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Predictive occluder tracking in infancy: Combining analysis of high density EEG with eye tracking movements
Norwegian University of Science and Technology, Faculty of Social Sciences and Technology Management, Department of Psychology.
2013 (English)Masteroppgave, 40 credits / 60 HE creditsStudent thesis
Abstract [en]

An essential function of the human visual system is to perceive natural scenes as coherent even if objects are temporarily out of sight due to eye saccades or object occlusion. While a great deal of behavioural studies investigated the emerging ability of object permanence during infancy, little is known about the development of mediating neural structures. In the present study responses to a moving stimulus over a brief occlusion are investigated in 4/5-month-old-infants and 11/12-month-old infants by combining measurements of eye movements with analysis of neuronal gamma oscillations, commonly known as correlates of object processing and perception. Recordings of gamma activity were obtained via highdensity electroencephalogram (EEG). With age, infants showed more instances of shifting gaze predictively over the occluder, which was accompanied with a shift of neuronal gamma oscillations from occipital areas in the dorsal stream to anterior temporal areas in the ventral stream. This shift in activity in neuronal regions suggests different strategies of occluder tracking between the two age groups, where the younger infants appear to let themselves mainly be guided by spatio-temporal information processed in the dorsal pathway, whereas ventral pathway activation observed in the older infants suggests that 11/12-month-old infants take object identity into account for individuation processes.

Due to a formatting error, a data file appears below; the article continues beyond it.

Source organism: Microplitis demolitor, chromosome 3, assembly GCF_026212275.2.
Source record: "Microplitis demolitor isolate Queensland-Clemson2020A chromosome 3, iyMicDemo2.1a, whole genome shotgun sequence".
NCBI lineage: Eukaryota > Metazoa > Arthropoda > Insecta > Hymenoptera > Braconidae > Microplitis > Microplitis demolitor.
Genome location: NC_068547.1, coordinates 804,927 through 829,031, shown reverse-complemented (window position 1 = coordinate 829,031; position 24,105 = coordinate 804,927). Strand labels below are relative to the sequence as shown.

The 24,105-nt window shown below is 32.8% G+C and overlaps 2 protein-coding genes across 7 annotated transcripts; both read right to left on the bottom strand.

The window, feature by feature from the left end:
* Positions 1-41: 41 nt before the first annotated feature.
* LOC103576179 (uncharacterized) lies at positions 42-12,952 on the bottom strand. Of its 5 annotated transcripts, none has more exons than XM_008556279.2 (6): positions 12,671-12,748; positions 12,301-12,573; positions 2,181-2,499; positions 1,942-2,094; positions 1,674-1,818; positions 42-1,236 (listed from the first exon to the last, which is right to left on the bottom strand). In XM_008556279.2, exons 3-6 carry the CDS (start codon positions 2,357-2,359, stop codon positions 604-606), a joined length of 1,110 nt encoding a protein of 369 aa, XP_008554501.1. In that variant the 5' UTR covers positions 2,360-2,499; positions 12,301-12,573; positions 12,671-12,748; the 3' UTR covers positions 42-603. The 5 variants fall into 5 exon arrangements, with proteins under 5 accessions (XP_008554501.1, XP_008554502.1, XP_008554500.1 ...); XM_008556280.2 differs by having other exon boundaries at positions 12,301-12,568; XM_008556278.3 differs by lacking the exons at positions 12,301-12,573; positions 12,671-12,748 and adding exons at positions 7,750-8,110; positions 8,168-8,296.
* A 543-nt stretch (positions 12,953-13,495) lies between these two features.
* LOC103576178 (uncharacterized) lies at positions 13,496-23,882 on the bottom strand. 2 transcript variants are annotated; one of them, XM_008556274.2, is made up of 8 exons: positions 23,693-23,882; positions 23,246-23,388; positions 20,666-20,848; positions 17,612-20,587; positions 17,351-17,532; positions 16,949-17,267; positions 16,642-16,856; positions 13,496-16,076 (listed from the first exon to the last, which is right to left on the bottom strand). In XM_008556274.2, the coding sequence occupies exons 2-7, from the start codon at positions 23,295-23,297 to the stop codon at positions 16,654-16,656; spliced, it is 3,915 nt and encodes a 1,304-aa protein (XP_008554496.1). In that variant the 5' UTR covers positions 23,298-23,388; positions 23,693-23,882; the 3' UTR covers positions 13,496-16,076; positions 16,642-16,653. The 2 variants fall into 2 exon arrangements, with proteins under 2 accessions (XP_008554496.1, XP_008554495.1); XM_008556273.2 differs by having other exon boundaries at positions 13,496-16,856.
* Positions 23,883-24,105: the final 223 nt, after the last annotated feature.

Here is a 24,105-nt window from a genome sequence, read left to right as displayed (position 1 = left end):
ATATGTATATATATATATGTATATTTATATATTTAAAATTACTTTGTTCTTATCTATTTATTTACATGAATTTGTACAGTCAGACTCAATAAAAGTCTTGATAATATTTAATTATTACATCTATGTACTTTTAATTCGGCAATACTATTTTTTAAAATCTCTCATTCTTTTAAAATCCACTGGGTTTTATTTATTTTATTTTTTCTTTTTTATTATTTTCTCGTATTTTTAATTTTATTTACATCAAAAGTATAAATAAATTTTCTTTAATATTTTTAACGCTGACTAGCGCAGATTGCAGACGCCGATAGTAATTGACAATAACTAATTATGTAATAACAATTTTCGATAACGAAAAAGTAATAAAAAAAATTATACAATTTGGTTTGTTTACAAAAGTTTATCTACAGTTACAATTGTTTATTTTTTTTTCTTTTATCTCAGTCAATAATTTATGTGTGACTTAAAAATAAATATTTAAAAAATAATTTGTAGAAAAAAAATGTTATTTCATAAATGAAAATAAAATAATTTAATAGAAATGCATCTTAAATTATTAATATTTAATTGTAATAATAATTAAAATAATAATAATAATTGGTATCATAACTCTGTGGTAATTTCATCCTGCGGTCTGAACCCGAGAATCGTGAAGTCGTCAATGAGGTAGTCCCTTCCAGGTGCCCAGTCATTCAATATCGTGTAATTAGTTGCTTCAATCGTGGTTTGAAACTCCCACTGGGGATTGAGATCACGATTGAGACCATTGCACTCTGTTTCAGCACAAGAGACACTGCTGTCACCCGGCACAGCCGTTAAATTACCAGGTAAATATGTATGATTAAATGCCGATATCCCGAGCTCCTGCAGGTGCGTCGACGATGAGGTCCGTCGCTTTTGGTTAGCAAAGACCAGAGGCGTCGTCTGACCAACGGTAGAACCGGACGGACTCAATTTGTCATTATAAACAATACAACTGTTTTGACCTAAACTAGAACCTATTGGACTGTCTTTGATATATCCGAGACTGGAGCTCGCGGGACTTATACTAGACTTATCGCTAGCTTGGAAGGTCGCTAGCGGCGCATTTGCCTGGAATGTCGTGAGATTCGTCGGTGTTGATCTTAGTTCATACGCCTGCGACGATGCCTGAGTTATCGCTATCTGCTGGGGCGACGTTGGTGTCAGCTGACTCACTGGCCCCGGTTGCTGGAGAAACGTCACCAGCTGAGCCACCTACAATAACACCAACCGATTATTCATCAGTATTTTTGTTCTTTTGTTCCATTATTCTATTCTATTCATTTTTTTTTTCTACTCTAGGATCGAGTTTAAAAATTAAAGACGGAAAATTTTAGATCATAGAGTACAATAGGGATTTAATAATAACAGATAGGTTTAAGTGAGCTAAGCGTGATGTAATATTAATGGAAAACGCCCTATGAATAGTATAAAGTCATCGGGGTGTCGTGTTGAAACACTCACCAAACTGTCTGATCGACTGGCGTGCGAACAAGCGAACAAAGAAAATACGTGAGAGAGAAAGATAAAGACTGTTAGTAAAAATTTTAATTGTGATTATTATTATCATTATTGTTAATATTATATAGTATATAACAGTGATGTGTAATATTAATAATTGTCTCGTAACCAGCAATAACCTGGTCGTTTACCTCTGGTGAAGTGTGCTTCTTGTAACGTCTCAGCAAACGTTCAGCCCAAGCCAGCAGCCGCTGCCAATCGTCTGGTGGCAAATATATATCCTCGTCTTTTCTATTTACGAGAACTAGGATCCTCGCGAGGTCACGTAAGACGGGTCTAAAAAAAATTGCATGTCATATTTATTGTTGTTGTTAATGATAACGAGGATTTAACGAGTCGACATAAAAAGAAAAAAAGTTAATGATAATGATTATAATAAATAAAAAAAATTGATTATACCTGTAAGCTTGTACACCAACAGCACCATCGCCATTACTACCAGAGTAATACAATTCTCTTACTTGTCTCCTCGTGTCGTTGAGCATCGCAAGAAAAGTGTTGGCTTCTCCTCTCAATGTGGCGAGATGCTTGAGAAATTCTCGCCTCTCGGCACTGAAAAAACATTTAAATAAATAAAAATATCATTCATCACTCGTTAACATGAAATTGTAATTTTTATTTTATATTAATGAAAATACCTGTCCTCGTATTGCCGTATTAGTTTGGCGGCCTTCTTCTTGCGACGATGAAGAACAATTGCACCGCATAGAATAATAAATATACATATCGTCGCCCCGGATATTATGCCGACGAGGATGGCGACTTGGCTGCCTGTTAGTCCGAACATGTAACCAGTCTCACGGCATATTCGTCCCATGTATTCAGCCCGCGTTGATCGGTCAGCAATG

Place, publisher, year, edition, pages
2013. , 36 p.
National Category
URN: urn:nbn:no:ntnu:diva-20477OAI: diva2:611643
Social and Behavioural Science, Law
Available from: 2013-04-08 Created: 2013-03-18 Last updated: 2013-04-08Bibliographically approved

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Masteroppgave i psykologi - Antonia Twenhöfel(821 kB)144 downloads
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